A dancerʼs tale of working with live music By Maria Sangiorgi – 2011
A couple of months ago I went to a 50th birthday party for Phil Carroll from our band Yalla. Everyone from the band was present, and although we seldom play as Yalla anymore, all the magic was still there – the magic of being in the moment, of being a part of something bigger than yourself. You are in a group that creates a musical energy field that is always different. You can play the same tune 500 times, but it never gets boring because it is never the same. And because you know it so well, it can become transcendent.
My story with live music began in the early 90ʼs. On returning from a year overseas, I met Ann Harkin, one the few female percussionists at the time, and we began working together as a dance-drum duo. Around that time, Anne began teaching Middle Eastern percussion, and Anita Larkin, a very talented drummer, was one of her students. Anita and Anne soon began working together, and started a club called “Club O”, which met in a community hall in North Fitzroy, and we also did lot a busking around the City, in Fitzroy and Carlton – wherever we could. In 1995, Phil Carroll joined us, and Taʼesh Faʼesh was formed. “Taʼesh Faʼesh” means “clap your hands and play zills”. Taʼesh Faʼesh also made a tape (back in the era before CDʼs and mobile phones!) which some of you may own. Club O expanded to become Club al Sharqi, which was about welcoming and embracing all dancers and anyone who was playing middle-Eastern-inspired music, and other, world music genres. We also played at local festivals and events, and at the Boite World Music Cafe.
Taʼesh Faʼesh disbanded in 1997. Our last gig at my production of the Hossam Ramzy concert at a venue called Budinskiʼs Theater of the Exile, in Smith St, Fitzroy. You could say that that was the night the seed for Yalla was planted, and a few months later, Phil Carroll and I went on to form Yalla, along with Andrew Khulmann and Phil Gunter, and later Ernie Grunner and Michael Kontochristos. Around the same time, Anne and Anita formed Short Circuit.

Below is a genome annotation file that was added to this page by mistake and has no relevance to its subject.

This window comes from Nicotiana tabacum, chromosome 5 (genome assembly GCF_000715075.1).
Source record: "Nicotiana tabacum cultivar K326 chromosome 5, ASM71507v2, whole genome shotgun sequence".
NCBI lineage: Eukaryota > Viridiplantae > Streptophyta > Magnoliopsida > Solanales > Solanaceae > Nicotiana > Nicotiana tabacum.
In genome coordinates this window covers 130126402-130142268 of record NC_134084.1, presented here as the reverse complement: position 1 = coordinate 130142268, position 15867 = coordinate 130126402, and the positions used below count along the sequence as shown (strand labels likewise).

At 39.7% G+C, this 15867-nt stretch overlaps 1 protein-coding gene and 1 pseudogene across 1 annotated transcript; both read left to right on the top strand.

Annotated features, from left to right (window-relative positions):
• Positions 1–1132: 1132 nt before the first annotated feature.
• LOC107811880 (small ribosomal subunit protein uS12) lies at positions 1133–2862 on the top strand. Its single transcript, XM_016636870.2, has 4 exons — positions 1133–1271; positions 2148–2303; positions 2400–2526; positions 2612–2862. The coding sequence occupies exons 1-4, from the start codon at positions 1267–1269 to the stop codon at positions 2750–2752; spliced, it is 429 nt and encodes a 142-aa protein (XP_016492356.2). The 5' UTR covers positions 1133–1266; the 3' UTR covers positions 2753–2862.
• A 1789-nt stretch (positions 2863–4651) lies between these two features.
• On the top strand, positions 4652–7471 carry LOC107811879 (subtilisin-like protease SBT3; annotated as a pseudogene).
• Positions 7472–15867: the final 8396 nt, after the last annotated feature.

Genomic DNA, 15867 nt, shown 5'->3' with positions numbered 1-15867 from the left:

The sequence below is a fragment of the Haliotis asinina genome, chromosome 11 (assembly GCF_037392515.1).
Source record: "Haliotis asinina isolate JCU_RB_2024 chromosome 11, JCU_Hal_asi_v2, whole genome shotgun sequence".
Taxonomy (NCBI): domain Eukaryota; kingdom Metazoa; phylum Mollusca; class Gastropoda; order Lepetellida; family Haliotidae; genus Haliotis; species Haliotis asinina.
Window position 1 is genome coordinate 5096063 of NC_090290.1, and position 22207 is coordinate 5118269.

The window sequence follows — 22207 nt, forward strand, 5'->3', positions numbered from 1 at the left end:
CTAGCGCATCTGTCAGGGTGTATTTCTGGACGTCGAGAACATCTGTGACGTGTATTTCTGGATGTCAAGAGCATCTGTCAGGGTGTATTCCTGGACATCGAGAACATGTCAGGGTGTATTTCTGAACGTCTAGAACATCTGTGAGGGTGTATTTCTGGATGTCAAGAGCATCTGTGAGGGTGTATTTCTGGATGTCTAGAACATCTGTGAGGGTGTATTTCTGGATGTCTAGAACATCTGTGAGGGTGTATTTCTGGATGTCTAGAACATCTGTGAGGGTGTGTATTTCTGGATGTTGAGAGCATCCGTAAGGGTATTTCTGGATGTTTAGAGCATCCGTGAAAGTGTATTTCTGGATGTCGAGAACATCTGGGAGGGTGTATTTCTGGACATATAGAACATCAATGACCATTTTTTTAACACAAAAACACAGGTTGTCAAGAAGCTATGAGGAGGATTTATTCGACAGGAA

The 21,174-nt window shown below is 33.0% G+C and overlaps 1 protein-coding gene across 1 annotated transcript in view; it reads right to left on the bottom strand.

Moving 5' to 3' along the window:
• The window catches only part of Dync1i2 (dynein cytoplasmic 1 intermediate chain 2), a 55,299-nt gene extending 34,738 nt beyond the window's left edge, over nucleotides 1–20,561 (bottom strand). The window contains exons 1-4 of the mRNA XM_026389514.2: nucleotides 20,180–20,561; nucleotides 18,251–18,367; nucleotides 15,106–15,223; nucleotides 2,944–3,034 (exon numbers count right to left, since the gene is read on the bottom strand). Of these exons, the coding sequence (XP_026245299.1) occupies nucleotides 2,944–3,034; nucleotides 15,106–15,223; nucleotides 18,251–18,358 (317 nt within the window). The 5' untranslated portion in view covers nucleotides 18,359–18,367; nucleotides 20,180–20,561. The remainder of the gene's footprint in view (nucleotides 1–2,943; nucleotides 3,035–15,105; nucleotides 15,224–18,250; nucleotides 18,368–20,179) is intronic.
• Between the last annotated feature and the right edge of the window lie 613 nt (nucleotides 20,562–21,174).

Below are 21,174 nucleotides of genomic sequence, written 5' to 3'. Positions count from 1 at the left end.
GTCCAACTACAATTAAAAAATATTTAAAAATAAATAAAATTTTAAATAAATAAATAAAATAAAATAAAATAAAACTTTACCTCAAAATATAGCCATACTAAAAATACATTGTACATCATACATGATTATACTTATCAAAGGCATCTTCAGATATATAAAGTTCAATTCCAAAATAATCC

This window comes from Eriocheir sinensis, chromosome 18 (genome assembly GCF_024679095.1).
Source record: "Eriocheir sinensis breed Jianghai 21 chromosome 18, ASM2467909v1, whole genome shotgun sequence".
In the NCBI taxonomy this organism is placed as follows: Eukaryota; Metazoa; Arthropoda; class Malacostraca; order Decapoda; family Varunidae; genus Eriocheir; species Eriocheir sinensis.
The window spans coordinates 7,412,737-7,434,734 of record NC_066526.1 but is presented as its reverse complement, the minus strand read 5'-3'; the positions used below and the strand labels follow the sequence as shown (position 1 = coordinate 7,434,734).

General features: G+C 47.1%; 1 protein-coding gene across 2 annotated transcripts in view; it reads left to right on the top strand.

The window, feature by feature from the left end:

My role in Yalla was primarily that of a dancer, but when I wasn’t dancing, I was a backing percussionist and singer. I was completely immersed in all the activities of the band, and I was just as much a part of the rehearsals as everyone else, as well as part of the management. I knew the songs that we played, inside out. I knew how the percussion parts went, and what rhyme
went where, including all the nuances, both melodic or percussive, that gave the tune its unique characteristics. I listened with a dancerʼs ear, and I knew how the songs needed to be played from a dancerʼs point of view, so it was very important for me to be a part of the rehearsals.
Although I was unable to play the wonderful complex rhythms that were played by the lead percussionists, each with their own particular interpretation, I knew the bones of the percussion, the basic rhythm, and I knew when it changed from one rhythm to another and back again, colouring the melody. Although many percussionists might disagree, I feel that the percussion needs to predominantly follow the melody, and always be in relationship with it. Too many times, percussionists run away from the meaning of the tune. We worked hard on that in Yalla, and I helped the percussionists to stay with it. Sometimes I would dance it, sometimes play it, helping to create a marriage between melody and rhythm.
My job then was to be the person in front, interpreting the music through the dance, but really it was more than that. The melody makers were involved in the melody, and were happy as long as the percussion was at the right time, 4/4, 2/4, 3/4 etc,. However, through my understanding of a tune, I would know that this was not the case. For instance, in “Betwasis Beek”, you have to begin with Double Dum, Baladi Macsoum, and not the basic Dum Tek Macsoum, or the whole tune will lose its meaning. So I was constantly dancing, physically or in my imagination, and “feeling” the song, getting the marriage to be a good one for all concerned. This was an exciting process for me, and each rehearsal was more like a gig, really, played every week around my kitchen table. I fondly miss those days.